Research | Money, Power and Race: The Lived Experience of Fundraisers of Color

publication date: Jan 15, 2020
 | 
author/source: Cause Effective

In 2018, Cause Effective launched a year-long field-learning project to explore questions of racial equity through the lens of the development director. As the primary person responsible for fundraising, the development director serves as a pivot point toward institutional advancement and sustainability. We reached out to development professionals of color from across the country to ask such key questions as:

  • Why is the development role, so critical to an organization’s capacity, sustainability, growth and ability to achieve its mission, often excluded in conversations about leadership?
  • How do issues of race play out in the context of fundraising, which includes discussions about money (as a means of organizational investment) and involves significant relationship-building with people of wealth and privilege?
  • How do issues of race (as well as the intersections of ethnicity and gender) impact the job satisfaction and professional advancement of development directors of color?
  • What should the nonprofit sector, and individual organizations, do to ensure that development directors are supported in navigating issues of race and class that hinder their effectiveness?
  • How might those barriers be permanently erased?

In total, we read dozens of articles and reports, conducted 52 interviews, received 110 survey responses, and shared the findings with 13 professionals across the sector for their review.

Key findings

Why does diversity in fundraising matter?

According to our respondents, because:

Fundraising is where the narrative of organizations is shaped – development professionals create the language that describes the problems, solutions and visions for change.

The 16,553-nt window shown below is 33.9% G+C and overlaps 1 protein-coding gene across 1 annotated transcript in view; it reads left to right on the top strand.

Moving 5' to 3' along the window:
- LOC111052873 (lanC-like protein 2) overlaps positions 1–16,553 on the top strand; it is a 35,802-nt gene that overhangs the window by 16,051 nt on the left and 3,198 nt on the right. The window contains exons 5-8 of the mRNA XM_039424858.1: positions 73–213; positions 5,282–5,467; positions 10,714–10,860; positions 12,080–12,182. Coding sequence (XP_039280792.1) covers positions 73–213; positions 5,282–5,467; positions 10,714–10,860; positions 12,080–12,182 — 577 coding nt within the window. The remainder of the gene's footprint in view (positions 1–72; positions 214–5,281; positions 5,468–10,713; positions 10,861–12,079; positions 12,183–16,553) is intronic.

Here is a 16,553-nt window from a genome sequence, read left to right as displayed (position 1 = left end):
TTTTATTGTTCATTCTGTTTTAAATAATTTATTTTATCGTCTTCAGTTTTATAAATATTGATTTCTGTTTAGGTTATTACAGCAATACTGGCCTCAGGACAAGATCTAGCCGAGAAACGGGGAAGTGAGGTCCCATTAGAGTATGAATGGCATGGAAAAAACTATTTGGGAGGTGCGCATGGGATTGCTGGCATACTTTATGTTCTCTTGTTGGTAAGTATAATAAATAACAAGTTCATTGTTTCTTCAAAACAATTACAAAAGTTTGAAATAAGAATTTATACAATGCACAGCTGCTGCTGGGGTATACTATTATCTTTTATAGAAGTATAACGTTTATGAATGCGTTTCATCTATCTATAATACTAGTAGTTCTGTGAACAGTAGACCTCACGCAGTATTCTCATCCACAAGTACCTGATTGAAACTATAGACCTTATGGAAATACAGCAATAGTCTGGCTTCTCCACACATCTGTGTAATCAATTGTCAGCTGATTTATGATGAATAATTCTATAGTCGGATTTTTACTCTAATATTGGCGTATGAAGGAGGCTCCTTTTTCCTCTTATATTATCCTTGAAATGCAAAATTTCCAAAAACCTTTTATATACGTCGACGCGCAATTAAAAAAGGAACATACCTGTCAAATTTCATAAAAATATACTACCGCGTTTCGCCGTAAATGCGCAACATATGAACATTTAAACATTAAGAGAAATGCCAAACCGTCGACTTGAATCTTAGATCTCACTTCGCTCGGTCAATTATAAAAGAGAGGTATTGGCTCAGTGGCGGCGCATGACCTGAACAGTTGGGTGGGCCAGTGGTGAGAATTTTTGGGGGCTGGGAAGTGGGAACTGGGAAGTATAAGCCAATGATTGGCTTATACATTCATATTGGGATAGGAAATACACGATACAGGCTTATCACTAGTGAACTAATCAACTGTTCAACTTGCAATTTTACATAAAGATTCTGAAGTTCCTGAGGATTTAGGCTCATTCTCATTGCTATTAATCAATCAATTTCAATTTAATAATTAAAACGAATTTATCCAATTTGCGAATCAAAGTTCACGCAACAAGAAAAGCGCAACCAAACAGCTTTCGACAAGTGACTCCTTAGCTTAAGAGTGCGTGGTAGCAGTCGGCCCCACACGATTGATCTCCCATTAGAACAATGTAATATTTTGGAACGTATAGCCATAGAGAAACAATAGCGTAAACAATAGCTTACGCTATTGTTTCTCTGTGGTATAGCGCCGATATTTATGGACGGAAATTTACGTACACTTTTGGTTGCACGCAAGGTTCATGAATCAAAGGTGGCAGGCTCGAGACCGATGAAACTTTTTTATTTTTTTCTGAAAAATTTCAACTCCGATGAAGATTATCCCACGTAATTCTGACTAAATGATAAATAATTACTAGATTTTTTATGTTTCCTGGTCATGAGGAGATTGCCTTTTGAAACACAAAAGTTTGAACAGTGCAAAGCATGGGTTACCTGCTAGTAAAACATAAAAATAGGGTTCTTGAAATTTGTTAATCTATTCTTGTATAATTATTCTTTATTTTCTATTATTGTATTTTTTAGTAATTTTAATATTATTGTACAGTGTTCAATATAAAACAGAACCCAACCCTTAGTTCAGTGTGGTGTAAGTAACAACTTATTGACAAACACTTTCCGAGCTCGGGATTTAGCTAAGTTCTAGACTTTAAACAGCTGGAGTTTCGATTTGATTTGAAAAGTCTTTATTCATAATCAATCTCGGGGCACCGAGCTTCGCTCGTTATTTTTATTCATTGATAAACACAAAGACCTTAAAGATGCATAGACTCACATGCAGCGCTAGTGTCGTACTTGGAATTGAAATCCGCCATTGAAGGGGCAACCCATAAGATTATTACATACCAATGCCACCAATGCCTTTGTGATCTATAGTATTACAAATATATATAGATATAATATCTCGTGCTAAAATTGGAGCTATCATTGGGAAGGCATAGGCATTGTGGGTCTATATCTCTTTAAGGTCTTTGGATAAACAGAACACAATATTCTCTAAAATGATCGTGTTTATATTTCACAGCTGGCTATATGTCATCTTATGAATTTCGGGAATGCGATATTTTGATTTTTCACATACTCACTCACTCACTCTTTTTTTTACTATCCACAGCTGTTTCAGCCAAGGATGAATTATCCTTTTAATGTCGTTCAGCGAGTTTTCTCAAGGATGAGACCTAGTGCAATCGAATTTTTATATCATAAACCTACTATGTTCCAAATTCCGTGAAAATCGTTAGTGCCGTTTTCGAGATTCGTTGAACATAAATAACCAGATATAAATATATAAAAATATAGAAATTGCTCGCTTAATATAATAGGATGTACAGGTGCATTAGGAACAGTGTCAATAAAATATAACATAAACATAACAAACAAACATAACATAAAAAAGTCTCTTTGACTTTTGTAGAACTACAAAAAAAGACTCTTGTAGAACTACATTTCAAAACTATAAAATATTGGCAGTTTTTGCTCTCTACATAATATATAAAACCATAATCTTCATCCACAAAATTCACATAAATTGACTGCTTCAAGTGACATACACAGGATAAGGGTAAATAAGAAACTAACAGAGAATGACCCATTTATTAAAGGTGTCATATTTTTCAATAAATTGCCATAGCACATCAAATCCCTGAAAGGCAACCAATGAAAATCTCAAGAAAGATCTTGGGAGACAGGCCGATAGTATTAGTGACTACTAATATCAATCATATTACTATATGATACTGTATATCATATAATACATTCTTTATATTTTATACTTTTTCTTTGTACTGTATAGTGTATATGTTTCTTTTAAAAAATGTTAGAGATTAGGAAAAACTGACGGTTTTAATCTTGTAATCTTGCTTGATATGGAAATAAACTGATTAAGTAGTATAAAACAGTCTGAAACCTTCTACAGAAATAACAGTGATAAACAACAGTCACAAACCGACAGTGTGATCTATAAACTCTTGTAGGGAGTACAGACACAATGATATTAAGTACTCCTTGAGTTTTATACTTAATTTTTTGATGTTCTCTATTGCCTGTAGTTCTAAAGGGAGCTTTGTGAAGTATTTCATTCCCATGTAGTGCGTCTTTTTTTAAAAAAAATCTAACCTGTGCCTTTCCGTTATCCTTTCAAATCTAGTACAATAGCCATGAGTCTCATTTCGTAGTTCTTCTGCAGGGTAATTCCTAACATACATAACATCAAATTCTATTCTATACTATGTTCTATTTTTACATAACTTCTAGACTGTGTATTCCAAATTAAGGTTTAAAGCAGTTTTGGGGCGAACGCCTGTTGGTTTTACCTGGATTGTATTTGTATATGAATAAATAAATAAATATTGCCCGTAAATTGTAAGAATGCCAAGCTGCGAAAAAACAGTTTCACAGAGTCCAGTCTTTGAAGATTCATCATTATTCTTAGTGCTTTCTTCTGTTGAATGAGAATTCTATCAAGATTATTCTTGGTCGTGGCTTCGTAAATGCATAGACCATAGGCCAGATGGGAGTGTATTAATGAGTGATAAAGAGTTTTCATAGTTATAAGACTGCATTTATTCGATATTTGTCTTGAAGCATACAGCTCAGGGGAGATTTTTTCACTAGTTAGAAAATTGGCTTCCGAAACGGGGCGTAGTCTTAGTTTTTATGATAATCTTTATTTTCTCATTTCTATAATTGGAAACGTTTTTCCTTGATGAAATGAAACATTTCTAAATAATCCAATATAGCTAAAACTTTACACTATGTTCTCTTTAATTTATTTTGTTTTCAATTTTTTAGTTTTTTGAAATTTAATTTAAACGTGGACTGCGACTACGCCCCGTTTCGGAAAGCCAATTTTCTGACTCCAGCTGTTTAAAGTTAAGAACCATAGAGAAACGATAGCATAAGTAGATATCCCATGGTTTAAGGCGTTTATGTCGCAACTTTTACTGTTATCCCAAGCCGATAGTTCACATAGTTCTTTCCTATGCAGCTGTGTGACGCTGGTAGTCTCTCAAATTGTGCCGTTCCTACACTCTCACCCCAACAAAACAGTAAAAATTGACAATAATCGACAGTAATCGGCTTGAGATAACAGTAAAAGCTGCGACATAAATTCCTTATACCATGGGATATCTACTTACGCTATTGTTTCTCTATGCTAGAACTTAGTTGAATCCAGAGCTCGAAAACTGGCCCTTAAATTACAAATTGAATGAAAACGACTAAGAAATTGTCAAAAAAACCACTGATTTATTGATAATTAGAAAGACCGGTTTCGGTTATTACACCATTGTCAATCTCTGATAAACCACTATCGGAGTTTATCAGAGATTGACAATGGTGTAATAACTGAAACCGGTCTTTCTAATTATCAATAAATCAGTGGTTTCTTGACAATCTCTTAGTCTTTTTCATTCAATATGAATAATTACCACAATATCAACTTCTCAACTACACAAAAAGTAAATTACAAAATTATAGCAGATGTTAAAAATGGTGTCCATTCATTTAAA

Fundraising manages the external relationships of nonprofits – development professionals are entrusted with representing their institutions to individuals with the ability to make a game changing difference in their constituents’ future.

Fundraising is the nexus where money comes into the organization – carrying with it the power to bestow resources and enable programming.

Donors of color are a rising philanthropic asset for the nonprofit sector – and seem especially responsive to being approached by fundraisers of color.

Fundraisers of color identified the following themes throughout their careers

Establishing a career in fundraising means entering into white dominated spaces.

Fundraising is a field in which donors, board members, and executive directors’ comfort with the fundraising relationship is essential for success; when people of color are viewed (consciously or subconsciously) as outsiders it is harder for them to bring in the expected resources.

The very fabric of fundraising deals with discomfort, rejection, and often unrealistic expectations and inserting a racial component adds an extra hurdle to an already charged interaction.

The nature of fundraising changes as one advances in the field, from tactics oriented to relationship based, which opens up more exposure to racially tinged interactions within a development professional of color’s career trajectory.

The competency of fundraisers of color is questioned while white fundraisers are assumed to be proficient.

Belittlement happens as a matter of course in dealing with donors, board members, and, in some positions, executive staff.

Internal support, particularly at the executive leadership level, is key to individual professional success. Fundraisers of color who do navigate the racial barriers find development to be a very rewarding way to contribute to social change.

Cause Effective strengthens the nonprofit sector by helping organizations build engaged communities of supporters. We transform people, culture and systems, coaching nonprofits to learn, carry out and sustain new approaches to fundraising and board leadership.

To read the full report, click here

 



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